Now that 2020 is upon us, several new laws that have been passed by the legislature are set to take effect. Much of the new legislation involves the reclassification of those who were once considered independent contractors as employees. Indeed, several employment lawsuits involve misclassification. Employers are not required to pay independent contractors overtime, offer sick and vacation days. Independent contractors are not covered under workers’ compensation. Nor do companies have to pay them overtime.
That being said, there are some advantages to being classified as an independent contractor. You can set your own hours, don’t have to punch a clock, and have customers or clients instead of bosses. But the system is rife with abuse, so much so that the problem was undertaken by California’s legislature.
However, misclassification is not the only employment issue the legislature addressed. Below, we’ll survey the most important new laws that all employers and employees should be aware of heading into 2020.
Reclassification of Independent Contractors
The so-called “freelancer” law (AB-5) establishes a new set of parameters that restricts the classification of independent contractor. Essentially, the new law places a burden on every employer to “prove” that the individual that works for them is an independent contractor (and not an employee).
For a worker to be labeled as an independent contractor, the employer must prove that three elements are true. Those are:
- The worker is free from the control or direction of the company in connection with the performance of their work.
- The worker must perform work that is outside of the hiring entity’s usual course of business.
- The worker must be customarily engaged in independent contractor work.
This legislation is set to affect a number of rideshare workers and lawsuits are currently working their way through the courts to block specific provisions of the legislation. Nonetheless, all companies should proceed as if the new law is the law.
The new law will apply to all workers excepting those in professional services such as doctors, consultants, truck drivers, architects and accountants. Media companies and rideshare companies will be impacted the most.
Preserving the Right to Legal Recourse
AB-51 prevents employers from placing arbitration clauses in employment contracts. Employees who sign such agreements waive their right to be heard in court in employment disputes. However, the provision has a temporary restraining order in place that will prevent it from going into effect until it can be determined whether the new provisions violate the Federal Arbitration Act.
The language of the bill doesn’t mention arbitration specifically but prevents any employer from demanding that an employee contractually waive any right or remedy available under California’s Fair Employment and Housing Act (FEHA). Much of FEHA is geared toward preventing discrimination in both the housing market and workplace.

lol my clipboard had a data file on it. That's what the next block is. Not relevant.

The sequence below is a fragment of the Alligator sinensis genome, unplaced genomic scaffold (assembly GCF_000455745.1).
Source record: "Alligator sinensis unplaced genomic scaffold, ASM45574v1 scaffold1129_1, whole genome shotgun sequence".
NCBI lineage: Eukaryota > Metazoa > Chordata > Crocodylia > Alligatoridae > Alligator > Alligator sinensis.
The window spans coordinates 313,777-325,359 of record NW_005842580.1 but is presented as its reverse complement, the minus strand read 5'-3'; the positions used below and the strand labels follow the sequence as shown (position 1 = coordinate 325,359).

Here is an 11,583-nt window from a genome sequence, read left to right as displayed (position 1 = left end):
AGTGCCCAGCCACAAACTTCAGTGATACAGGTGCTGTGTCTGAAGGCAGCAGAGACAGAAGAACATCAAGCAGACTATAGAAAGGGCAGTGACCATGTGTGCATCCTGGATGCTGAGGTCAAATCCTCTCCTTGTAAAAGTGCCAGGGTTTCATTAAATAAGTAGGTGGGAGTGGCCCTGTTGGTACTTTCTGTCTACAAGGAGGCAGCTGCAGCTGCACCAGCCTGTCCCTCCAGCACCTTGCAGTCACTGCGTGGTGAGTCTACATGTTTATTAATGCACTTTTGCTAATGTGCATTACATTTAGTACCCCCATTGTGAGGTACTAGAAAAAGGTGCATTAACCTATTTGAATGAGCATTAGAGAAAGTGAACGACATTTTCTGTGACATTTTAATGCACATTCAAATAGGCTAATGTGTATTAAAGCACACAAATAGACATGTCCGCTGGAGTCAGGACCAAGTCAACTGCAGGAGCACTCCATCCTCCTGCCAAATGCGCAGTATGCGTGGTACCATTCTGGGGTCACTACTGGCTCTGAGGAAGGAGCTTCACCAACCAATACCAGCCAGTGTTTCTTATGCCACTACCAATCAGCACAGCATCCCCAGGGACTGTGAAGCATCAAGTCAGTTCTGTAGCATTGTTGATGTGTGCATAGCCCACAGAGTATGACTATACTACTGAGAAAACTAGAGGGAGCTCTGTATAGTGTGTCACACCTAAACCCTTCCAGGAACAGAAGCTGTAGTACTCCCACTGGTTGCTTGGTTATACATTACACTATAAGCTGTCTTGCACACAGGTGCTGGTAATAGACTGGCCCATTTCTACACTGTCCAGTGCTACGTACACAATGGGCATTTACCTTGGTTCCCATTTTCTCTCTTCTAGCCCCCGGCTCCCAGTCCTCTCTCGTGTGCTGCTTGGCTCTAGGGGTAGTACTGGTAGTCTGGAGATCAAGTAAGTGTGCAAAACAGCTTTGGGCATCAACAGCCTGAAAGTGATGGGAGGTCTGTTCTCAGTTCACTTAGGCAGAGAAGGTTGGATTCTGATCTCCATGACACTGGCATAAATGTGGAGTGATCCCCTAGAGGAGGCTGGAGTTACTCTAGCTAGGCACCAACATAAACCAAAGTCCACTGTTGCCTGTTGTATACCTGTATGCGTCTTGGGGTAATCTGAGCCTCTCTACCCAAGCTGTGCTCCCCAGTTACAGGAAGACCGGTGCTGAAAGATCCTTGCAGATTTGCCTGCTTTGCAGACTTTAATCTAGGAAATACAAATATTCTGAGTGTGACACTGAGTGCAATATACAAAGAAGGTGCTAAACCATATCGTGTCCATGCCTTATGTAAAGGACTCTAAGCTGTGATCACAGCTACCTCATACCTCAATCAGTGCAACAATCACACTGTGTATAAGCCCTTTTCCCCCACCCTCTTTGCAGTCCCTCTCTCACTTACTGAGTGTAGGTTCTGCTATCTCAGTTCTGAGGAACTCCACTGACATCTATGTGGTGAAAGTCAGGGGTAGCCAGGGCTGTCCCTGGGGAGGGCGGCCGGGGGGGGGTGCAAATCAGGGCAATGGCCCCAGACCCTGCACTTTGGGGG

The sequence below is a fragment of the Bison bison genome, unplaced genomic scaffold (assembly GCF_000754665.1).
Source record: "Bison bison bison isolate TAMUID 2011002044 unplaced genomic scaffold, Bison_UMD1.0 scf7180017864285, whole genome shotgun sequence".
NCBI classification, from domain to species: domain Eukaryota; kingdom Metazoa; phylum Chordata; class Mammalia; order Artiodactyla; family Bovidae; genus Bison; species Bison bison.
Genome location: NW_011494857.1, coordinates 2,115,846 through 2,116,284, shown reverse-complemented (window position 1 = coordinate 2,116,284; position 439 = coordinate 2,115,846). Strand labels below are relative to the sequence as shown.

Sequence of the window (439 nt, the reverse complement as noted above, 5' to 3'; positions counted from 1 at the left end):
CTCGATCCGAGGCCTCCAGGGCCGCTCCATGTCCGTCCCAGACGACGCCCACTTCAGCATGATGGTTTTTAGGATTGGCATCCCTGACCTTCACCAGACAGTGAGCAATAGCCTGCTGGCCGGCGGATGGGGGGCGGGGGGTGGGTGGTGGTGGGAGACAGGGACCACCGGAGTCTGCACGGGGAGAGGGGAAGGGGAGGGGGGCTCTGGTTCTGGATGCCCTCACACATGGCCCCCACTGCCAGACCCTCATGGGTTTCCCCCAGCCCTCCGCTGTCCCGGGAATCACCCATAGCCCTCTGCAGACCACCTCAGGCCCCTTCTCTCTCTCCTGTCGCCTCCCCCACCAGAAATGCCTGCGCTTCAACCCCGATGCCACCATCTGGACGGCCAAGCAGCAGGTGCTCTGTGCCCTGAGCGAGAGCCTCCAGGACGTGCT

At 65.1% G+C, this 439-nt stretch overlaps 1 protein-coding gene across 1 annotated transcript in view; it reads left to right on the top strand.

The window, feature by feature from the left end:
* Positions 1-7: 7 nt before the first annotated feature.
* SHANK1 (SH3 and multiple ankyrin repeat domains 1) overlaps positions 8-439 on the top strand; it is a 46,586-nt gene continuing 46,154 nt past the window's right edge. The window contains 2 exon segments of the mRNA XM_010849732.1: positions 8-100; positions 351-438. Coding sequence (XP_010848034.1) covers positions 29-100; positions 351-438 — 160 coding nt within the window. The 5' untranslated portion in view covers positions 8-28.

Another key provision is that an aggrieved employee who has filed a lawsuit against an employer cannot be forced to quit as part of any settlement. So-called “no rehire” clauses are now unenforceable under California law.
New Protected Characteristics for Discrimination Cases
Ever at the forefront of the civil rights movement, California has added hairstyle as a protected characteristic that cannot be used as a basis for terminating an employee or not hiring one. This notably includes dreadlocks which have been the subject of intense debate. Since dreadlocks are associated with a specific race, employers who deny employment or fire employees based on dreadlocks have enjoyed broadscale immunity. Most courts have determined that Title VII of the Civil Rights Act only applies to immutable characteristics, which hairstyle is not. The new California legislation will be the first to include a mutable characteristic.
Penalties for Late Payments
Employers who are late with payments can now face stiffer penalties. The penalty is $100 for the first violation. Further violations are $200 each added to 25% of the wages paid late.
A second provision levies penalties for failing to pay minimum wage to employees. This includes employees who work for tips. Their established wage plus their tips must equal at least minimum wage. If there is a difference, the employer is expected to make up that difference.
Employment Discrimination Changes
The statute of limitations in employment discrimination complaints has been changed from one year to three. Companies with five or more employees are now required to provide two hours of sexual harassment training to anyone who manages other employees and one hour to non-supervisory employees by January 1st, 2021. The training must be given again once every two years. New hires must get sexual harassment training within six months of being hired.
Other Notable Provisions of the New Laws
Other new laws set to take effect in 2020:
- Minimum wage changes. California minimum wage is now $13 per hour or $12 per hour for employers with fewer than 26 employees.
- Salary threshold for overtime waiver is now $54,800 for companies with more than 25 employees and $49,920 for those with 25 or fewer employees.
- Organ donation. Employees are now entitled to 30 days of paid leave plus an additional 30 days of unpaid leave after donating an organ.
- Lactation rooms. Companies must now provide employees lactation rooms that are safe, clean, and free of hazardous materials. These rooms must contain a surface to place a pump. Companies with fewer than 50 employees may seek a hardship exemption.
Learn More About California Employment Law Changes for 2020
If you’re concerned about how California’s new employment laws will impact your business, contact the attorneys at Herbert Law Office today and we can discuss your option.